PRK569 PRK569 writes: The 3 way switch was good. The only thing I noticed extra was labeling the lamp HOT and neutral. It should be Switch leg not hot. This fixture is a keyless(trade name and is typically Plastic or porcilin. When you see a metal housed fixture ground it also.
Posted: 1:18 pm on September 8th

pdbeachy pdbeachy writes: It seems that the travelers should be switched on one of the switches or the switch turned 180 degrees. I believe that as pictured the light would be on if both switches are down. I like to wire so that if all switches are down then all light are off.
Posted: 10:27 am on September 8th

freefall freefall writes: As a homeowner who did my own wiring in the basement I am happy that I got a perfect score on the first attempt, even if this was just a simple 3-way circuit. Would love to see more of these. I had a lot of fun learning the right way to do stuff (subpanels, AFI/GFI, bathrooms, etc) and would enjoy testing my knowledge further. :-)
Posted: 7:57 am on September 8th

jross56922 jross56922 writes: Snap, Crackel, & Pop! Did you find the 6 or did you not? Not too difficult, but a bit of a challenge. What was a small challenge was following the wires, but no diff than in real life. Have you ever encountered this type of a sit, before? I am a bit confused of how he got too many wires in a 2 wire cable. That is not a real life situation, is it? Oh well, it was fun. Thanks guys. jr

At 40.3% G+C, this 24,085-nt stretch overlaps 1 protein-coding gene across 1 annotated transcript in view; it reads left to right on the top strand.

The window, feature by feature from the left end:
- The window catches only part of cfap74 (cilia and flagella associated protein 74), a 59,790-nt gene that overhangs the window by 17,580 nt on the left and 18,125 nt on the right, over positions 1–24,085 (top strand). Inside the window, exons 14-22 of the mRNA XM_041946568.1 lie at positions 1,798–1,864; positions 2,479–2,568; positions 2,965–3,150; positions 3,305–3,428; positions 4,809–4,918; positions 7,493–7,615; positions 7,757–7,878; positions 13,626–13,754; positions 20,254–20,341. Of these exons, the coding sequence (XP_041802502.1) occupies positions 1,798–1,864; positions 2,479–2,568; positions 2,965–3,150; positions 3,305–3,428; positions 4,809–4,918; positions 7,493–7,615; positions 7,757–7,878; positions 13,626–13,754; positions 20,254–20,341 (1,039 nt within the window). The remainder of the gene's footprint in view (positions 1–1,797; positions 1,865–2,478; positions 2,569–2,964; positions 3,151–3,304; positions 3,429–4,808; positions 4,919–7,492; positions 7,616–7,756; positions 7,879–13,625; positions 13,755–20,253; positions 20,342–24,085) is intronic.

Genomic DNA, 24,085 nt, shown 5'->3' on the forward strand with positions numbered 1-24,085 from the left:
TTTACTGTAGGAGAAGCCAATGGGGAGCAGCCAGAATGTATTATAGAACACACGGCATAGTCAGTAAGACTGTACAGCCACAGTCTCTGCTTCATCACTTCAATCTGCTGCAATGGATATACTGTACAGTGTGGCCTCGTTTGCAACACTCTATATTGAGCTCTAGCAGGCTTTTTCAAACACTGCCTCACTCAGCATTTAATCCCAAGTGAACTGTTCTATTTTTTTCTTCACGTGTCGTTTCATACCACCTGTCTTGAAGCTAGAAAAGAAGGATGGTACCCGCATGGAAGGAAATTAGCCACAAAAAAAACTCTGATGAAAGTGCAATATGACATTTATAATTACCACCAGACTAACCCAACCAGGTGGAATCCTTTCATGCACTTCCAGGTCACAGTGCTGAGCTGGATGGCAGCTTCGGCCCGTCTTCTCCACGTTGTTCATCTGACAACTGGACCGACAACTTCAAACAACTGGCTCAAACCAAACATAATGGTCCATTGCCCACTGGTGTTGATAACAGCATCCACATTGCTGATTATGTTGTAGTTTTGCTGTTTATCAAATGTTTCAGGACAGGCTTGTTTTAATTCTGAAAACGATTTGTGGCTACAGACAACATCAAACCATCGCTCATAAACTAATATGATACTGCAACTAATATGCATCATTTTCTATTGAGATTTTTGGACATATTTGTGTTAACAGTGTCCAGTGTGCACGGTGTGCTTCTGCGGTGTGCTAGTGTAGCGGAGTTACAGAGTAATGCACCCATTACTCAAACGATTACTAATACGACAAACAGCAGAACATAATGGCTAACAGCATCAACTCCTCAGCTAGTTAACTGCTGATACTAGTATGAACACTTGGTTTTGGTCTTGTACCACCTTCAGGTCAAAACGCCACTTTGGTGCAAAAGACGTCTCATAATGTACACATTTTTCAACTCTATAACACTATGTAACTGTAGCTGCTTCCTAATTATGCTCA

Posted: 12:43 pm on September 7th

John316 John316 writes: You all did a great job on this one. A good challenge!
Posted: 8:23 am on September 4th

jross56922 jross56922 writes: Well well, this was a bit of a stretch, mirror mirror on the wal.... did that confuse anyone else? Somehow it just didn't look right, then wa-la a small line appeared near the ceiling and it came to focus. I got them all--- eventually. By-the-way, just remember if you are using windows sys on your compt. in your "tool" box er bar click on view and scroll down to "zoom" and enlarge the frame. Sometimes it helps to see the little things. I know it helps me. CUL jr
Posted: 12:53 pm on August 20th

br30 br30 writes: BigFishOn,
"Blocking" for the shower valve would be stud framing located 6 in. o.c. on either side from the center of the valve.

WorkshopJon, c'mon give us a hint. Where would you begin?
Posted: 9:57 pm on August 19th

BigFishOn BigFishOn writes: Where is the shower valve blocking?
Posted: 11:02 pm on August 17th

pella13 pella13 writes: Fun game ...but for those who think there are two toilets....have a closer look....I think you will find a wall to wall and floor to ceiling mirror....which would also explain the two shower controls ...the two lights ...the two towel bars...I guess pretty much two of everything